Wednesday, August 15, 2007

The framing next....

As soon as the roof came off, the guys starting framing the second floor. It started with a huge THUD! when they dropped off the first batch of wood from the lumber yard.

From there, they started framing the floor for the addition over the garage and old family room. After a night or two of that "outdoorsy" feeling we had a roof again.

And here's another view of the new kitchen from the back corner into the old kitchen. This also gives yo a good perspective on the effect of pulling back the wall that used to separate our kitchen and family rooms.

And here's a peek at the floor of the addition from above.

One other little adjustment is the way we've made the closet in our old master bedroom/new guest room a bit smaller in order to open up the upstairs hallway. It sure looks funny now, but when we're done we'll have a nice skylight in the upstairs hallway, glass railings on the stairs, and a much more open feeling all around!

Tuesday, August 14, 2007

The Roof is Gone!

So much has been happening with our house project that I'm behind on the blog posts. I've been taking lots of pictures but haven't had time to post them. Anyway, here's a quick update...

When we returned from Vermont/New York we finally had the building permit and the big demolition was ready to begin!

They had ripped off the ceiling in the kitchen, recessed the headers in the kitchen, and removed the roof on the family room and garage.

Without a roof, the views were quite different. Check out this angle from the back deck through a rear window.

And this is a view from our old family room of the sky and our neighbor's home.

More to come soon...

Wednesday, August 01, 2007

Post-Race Recap

I should start by telling you that I've found my new all-time favorite race: The Jay Ultimate XC Challenge. The course was phenomenally difficult and 100% fun. I feel like I just got back from summer camp and I can't wait to go back next summer. Anybody willing to join me? I'm not sure if this description will encourage you or discourage you, but here goes...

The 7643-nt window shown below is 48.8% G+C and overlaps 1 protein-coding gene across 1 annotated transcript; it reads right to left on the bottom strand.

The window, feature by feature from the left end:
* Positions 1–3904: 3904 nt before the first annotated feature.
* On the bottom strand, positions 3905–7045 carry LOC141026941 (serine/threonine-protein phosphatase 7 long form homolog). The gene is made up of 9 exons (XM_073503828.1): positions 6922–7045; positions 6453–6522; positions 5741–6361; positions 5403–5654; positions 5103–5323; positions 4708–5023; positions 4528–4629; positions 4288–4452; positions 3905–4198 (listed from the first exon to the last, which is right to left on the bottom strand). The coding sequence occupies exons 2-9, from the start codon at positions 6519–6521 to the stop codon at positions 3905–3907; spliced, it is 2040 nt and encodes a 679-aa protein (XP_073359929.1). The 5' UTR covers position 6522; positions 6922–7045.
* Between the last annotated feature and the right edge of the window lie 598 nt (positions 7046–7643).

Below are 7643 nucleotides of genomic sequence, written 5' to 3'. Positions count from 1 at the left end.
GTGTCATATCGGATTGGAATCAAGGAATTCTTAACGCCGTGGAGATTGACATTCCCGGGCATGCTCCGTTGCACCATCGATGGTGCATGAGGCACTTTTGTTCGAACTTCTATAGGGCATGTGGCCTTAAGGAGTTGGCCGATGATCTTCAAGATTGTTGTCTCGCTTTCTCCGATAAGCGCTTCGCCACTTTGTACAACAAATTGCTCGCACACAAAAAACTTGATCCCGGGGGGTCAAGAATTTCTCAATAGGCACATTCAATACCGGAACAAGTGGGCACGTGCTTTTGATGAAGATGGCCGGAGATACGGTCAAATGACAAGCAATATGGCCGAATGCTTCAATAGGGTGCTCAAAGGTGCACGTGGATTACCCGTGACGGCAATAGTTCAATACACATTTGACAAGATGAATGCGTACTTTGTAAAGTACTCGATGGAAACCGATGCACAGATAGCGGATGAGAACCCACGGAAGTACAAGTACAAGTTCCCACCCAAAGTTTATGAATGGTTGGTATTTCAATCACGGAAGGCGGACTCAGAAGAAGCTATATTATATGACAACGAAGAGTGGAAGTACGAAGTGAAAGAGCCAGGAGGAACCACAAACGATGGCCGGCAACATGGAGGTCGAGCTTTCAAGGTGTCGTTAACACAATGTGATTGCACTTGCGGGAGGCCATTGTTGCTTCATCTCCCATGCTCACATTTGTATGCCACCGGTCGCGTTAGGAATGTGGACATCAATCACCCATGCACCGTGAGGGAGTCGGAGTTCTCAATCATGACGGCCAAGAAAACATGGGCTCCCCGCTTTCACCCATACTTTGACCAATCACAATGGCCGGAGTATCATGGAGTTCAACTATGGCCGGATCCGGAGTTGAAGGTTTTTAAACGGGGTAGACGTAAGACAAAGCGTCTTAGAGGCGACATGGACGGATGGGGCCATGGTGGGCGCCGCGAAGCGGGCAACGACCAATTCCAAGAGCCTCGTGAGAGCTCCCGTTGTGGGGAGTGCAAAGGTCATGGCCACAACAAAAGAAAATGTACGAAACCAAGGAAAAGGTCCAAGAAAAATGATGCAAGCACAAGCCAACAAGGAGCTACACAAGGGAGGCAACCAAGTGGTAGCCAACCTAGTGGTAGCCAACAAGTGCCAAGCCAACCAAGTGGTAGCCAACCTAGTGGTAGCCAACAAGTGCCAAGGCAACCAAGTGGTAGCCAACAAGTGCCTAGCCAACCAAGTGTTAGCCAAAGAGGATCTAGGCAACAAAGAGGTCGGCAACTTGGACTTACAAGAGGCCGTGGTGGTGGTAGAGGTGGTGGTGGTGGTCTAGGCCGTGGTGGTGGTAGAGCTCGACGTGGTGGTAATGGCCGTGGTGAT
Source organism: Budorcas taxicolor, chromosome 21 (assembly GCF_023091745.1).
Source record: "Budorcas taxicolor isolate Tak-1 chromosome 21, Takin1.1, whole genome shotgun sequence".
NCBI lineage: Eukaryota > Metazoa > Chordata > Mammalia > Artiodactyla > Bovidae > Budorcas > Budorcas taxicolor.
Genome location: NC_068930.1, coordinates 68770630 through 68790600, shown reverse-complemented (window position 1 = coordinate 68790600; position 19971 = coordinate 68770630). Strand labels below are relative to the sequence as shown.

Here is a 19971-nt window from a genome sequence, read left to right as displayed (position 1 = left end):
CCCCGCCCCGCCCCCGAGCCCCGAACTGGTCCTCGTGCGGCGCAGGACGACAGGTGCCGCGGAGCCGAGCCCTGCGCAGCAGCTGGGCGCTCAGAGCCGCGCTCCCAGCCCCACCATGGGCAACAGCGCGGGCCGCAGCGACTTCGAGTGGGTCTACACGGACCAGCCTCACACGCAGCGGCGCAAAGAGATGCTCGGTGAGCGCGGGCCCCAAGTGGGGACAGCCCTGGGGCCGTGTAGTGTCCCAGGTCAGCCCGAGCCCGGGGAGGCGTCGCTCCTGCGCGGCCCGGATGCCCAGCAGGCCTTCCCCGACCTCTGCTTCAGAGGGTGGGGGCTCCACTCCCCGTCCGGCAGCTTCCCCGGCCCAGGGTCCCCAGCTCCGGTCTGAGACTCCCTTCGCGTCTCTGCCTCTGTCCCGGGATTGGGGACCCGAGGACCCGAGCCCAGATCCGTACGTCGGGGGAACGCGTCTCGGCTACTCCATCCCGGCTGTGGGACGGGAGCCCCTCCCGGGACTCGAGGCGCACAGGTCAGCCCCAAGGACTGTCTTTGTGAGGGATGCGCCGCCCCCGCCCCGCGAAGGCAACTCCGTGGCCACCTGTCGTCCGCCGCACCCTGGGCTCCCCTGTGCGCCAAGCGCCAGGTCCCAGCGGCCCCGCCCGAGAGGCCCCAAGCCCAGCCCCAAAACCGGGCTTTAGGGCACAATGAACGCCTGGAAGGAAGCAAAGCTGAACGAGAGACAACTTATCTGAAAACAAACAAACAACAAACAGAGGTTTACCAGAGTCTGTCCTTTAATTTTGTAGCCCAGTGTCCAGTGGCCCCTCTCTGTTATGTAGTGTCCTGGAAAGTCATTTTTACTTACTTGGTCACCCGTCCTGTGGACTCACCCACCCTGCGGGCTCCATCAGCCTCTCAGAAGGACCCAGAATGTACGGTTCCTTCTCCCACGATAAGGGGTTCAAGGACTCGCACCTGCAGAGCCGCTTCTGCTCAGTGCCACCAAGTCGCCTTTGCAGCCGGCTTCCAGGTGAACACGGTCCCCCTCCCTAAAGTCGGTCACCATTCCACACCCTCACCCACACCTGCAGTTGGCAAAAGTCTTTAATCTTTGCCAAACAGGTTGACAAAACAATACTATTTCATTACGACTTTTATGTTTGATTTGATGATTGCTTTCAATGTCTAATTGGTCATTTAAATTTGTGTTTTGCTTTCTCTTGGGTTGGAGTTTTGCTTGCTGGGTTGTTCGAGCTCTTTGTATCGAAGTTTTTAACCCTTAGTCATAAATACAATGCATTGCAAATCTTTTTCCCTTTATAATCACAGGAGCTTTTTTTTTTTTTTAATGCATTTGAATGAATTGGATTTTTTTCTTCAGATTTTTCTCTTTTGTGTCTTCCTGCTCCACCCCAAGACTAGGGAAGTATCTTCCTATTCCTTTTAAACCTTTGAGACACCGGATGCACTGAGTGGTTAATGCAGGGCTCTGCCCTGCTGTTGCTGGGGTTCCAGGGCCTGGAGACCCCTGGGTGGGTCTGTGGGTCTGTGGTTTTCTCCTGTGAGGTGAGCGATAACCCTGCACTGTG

My dad was there to take photos of the event and support us along the way and he was able to get some fantastic shots. The fact that the course starts with a steep uphill climb was a clear warning of what we were in for.

After about six miles (and a long stretch of brook running) we made it to the first bag drop, where we could pick up or drop off gear such as socks, shoes, clothing, and food in our drop bags. Mark and I got a bite to eat, did a quick sock change, and headed up the mountain.

It took us about 45 minutes to make it to the peak, and it was an exhausting climb. I wish I could say we ran the whole way, but much of it was brisk walking. Here we are just short of the summit.

If there's any doubt of how high or steep the climb was, this picture puts it in perspective. Yes, we were in the clouds at this point!

We grabbed some food and fluids at the top, and then started the long descent.

The descent was followed by bushwacking, insane mud, lots of brook running, a stinky swamp, and finally the refreshing river crossing we had all been looking forward to. First, Mark...

Then, Adam...

You can't tell from the pictures, but Mark beat me to the river crossing by several minutes because of a mistake on my part. I knew there was a cut off on the course, so if we didn't make a certain aid station in six hours we wouldn't be allowed to finish the race. Well, I got confused about which aid station was the cutoff and even though we had made the cutoff by a full hour and a half, I accidentally scared Mark into running extra fast to Aid Station #6 at 24 miles. I finally caught up with him at the aid station, ate a LOT of food including some amazing blueberries, and changed into fresh shoes.

On our way out of Aid Station #6 we were exhausted but still had nine miles to go!

After another LONG hill climb that seemed to last forever we made our way through some farm fields and my dad captured this nice shot of Mark and me.

At this point the heat of the day and the length of the race were really wearing us down. It was mile 28 (five miles to go) and we were taking copious amounts of water, salt tablets, and boiled potatoes dipped in salt. I know it sounds gross, but it's wonderful when you've been running for seven hours!

The most exhausting aspect of this race is that the course is relentless. It never gives up. It never gets easy. My dad captured this shot of us about two miles from the finish. You can see the high grass and weeds, but what you can't see is the knee-deep mud. Just when you wish you could catch a break, the course throws you another curve ball!

After eight and a half hours we finally made it across the finish line and Mark and I finished together.

What a great feeling of accomplishment (and relief!)...

And my poor feet! I still can't believe they carried me 33 miles...